• Chad Garrett

    2011, August 25th 4:15 PM

    Just a warning to those of you that think that your surge protector protects you against ALL surges – Think again! Look for the "clamping voltage." It's usually between 350 and 375 Volts. This means that if there's a small strike – say a lightning strike a mile or two away, you might get a 200 volt surge. Your surge protector will happily pass that right through to your electronics.

    The only way you're safe against that is with a line conditioner. I lost ~$500 worth of equipment due to a low-voltage surge that came in through my computer even though it was protected with a 2,000 joule with a "$50,000 connected equipment warranty." That warranty only protects you if the the surge protector ends up as burnt toast. If 200 volts comes through and wrecks your electronics, you're still going to be paying the replacement bill.

  • Merovign

    2012, May 18th 7:45 PM

    I said to myself, "One in a million chance." Worked first time out! No guarantee it will always work, but I've restored about 45 gigs of data already.

    I think it may actually work better if you freeze first and then warm in something like a very low oven (mine goes down to 170 degrees). For added just-for-fun thermal shock.

    Even if some plastic on the outside gets warped, you haven't lost the "expensive" option – 170-200 degrees is *not* going to wreck the platters! If you leave it too long you could affect solder (unlikely) or varnish/coatings on motor coils. I wouldn't heat longer than 45 min or higher than 170-175.

    I'm totally jazzed about this, I'm wondering how many bad drives I have in boxes around here. :)

  • Rick

    2013, January 6th 1:51 PM

    So just to clarify, I double boil the broken hard drive, but for how long and temp range?(I'm using an electric stove by the way) My hard drive clicks every two seconds every time I try use it. I've tried freezing it, didn't work, my oven is broken and my last resort is the stove!

  • Zorba

    2013, January 7th 6:56 PM

    To be honest, I don't have a good answer for you there :)

    When I took the hard drive out of this computer, it was hot to the touch – slightly unpleasant to hold, but not actually painful. I figured I'd gradually heat it up until it reached about the same temperature that I remembered. A quick Google search tells me that hard drive maximum temperature should end up around 50c/122f, which roughly jives with what I remember, so I'd aim for that heat point.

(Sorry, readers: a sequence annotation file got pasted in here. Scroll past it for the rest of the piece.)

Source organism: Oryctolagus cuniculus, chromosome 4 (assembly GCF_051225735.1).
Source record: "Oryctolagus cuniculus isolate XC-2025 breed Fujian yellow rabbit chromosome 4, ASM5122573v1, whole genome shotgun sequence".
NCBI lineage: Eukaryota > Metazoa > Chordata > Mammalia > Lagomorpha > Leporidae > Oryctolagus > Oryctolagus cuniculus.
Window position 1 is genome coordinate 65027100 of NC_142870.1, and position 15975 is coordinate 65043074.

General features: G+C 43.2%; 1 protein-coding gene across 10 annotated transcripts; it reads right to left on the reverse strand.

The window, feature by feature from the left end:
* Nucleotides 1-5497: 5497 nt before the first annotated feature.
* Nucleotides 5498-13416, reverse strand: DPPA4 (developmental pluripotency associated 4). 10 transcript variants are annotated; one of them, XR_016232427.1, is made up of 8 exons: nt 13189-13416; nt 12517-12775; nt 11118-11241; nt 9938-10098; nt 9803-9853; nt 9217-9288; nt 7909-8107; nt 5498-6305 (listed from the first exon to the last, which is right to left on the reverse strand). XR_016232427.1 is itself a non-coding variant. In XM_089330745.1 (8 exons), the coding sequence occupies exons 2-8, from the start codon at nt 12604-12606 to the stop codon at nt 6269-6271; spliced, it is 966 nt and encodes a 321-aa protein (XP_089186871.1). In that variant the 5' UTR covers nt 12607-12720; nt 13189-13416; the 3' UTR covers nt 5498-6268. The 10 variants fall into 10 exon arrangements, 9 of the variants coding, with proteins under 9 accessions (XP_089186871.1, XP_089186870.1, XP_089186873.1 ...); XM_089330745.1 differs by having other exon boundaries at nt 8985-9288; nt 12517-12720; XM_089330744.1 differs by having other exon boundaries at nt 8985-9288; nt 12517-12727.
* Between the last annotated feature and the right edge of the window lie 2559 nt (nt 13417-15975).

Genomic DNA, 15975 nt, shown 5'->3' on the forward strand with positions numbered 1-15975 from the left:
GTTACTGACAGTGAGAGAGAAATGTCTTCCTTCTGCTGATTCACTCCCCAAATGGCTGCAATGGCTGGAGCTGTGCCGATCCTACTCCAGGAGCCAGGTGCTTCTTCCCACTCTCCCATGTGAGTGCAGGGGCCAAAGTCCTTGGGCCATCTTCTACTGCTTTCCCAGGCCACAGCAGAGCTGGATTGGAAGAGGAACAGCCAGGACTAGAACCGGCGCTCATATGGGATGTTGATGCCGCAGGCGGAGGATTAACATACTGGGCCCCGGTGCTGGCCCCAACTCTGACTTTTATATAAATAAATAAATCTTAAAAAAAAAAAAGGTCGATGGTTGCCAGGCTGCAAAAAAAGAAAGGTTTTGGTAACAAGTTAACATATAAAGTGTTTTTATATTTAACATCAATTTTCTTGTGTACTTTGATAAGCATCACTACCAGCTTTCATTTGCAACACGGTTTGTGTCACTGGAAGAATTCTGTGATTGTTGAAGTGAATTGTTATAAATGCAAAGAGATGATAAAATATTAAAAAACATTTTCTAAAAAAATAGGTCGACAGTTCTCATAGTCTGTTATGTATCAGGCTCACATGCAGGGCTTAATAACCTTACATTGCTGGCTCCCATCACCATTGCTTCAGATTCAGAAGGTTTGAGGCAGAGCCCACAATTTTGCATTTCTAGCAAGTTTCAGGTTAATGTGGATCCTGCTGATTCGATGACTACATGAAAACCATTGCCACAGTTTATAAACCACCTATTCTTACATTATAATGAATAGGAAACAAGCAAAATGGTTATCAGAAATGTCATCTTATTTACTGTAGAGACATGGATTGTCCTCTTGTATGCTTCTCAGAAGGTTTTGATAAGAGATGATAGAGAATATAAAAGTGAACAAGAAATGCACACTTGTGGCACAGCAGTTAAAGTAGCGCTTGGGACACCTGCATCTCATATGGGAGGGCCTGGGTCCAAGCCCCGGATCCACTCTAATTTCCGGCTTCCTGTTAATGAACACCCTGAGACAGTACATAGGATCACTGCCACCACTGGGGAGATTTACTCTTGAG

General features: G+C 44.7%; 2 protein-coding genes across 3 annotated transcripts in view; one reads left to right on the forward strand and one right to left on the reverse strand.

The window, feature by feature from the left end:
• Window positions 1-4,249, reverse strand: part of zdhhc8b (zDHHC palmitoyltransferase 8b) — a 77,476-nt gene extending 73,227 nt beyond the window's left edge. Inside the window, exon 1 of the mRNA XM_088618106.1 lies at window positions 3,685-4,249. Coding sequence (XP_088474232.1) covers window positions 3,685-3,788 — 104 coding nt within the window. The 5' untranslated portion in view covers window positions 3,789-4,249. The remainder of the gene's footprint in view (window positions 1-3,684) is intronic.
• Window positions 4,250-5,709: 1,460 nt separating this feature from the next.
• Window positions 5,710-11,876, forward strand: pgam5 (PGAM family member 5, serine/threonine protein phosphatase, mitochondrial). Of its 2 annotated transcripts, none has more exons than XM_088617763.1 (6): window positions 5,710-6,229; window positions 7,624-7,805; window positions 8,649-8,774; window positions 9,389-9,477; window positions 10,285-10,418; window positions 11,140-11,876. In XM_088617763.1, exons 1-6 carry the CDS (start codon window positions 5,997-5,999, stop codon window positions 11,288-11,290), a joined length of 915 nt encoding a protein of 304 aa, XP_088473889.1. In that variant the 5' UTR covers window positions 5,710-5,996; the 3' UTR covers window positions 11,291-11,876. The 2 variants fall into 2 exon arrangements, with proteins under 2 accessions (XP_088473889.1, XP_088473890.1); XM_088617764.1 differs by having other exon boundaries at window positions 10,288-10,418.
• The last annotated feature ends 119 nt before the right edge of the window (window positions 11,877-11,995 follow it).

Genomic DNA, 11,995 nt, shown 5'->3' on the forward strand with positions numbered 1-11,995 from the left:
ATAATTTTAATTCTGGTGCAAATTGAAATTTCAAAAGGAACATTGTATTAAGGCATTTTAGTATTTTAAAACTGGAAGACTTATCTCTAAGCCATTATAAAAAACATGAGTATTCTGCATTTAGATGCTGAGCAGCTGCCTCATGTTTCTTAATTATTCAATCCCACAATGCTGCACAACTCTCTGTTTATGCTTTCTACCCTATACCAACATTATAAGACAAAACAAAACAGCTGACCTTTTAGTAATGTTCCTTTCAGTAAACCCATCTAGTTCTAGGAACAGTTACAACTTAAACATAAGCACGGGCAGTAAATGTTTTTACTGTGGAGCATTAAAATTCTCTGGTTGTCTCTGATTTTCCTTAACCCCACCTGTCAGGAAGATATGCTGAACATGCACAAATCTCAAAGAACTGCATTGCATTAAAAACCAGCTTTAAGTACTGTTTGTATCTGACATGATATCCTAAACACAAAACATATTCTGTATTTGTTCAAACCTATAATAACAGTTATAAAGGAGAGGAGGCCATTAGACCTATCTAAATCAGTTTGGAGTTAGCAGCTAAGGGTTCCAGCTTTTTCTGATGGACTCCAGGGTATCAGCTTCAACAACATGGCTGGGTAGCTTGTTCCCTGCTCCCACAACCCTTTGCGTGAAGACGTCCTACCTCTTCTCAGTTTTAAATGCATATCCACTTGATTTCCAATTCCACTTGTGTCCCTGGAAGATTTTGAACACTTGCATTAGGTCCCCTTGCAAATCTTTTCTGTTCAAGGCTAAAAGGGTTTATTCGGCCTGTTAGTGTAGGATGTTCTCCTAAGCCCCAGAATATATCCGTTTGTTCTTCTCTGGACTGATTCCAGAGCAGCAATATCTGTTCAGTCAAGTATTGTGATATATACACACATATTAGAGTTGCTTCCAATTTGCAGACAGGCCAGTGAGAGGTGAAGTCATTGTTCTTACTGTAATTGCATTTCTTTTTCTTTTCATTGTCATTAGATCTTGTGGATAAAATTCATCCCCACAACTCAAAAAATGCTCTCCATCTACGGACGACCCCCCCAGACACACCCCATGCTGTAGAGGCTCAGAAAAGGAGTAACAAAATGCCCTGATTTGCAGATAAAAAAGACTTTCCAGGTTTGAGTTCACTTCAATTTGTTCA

Remember the goal isn't to keep the hard drive at that temperature, it's just to bring it to that temperature in the hopes that this will loosen up the lubricant. Also remember that you want to be totally paranoid about heating it too *much* – melted plastic or melted solder is not going to make your hard drive work any better – so for "how long", the answer is "as long as it takes you to do it safely without overheating".

    Good luck! And don't blame me if this completely kills your hard drive ;) If you *really* need the data, fork over the money for a data recovery specialist – this is solely for people whose data is worth some work, but not worth *that much* work.

  • Rick

    2013, January 7th 7:38 PM

    Thanks for your quick response Zorba. I only have about forty family pictures on it since I was using it on a spare old laptop my family pick up at a garage sale months ago. I tried putting the hard drive into my neighbors oven at 160f for just over ten minutes, there's no clicking sound anymore, the disk spins, just doesn't want to load up onto the laptop or my other one as a slave drive. I'll guess I'll go to the experts on this one, thanks again for your help, it was worth a shot :)

    For anyone else trying this at ago, all the best, good luck but make sure if you try the other freezing method, do it for over 24hrs. I have a friend computer technician who quoted me $800 for the data recovery. So far, I'll try the heating option one more time, see how it goes but those photos don't really mean a whole lot to me so letting go won't be too hard.

    Lesson learned: ALWAYS BACKUP YOUR DATA DAILY!!!!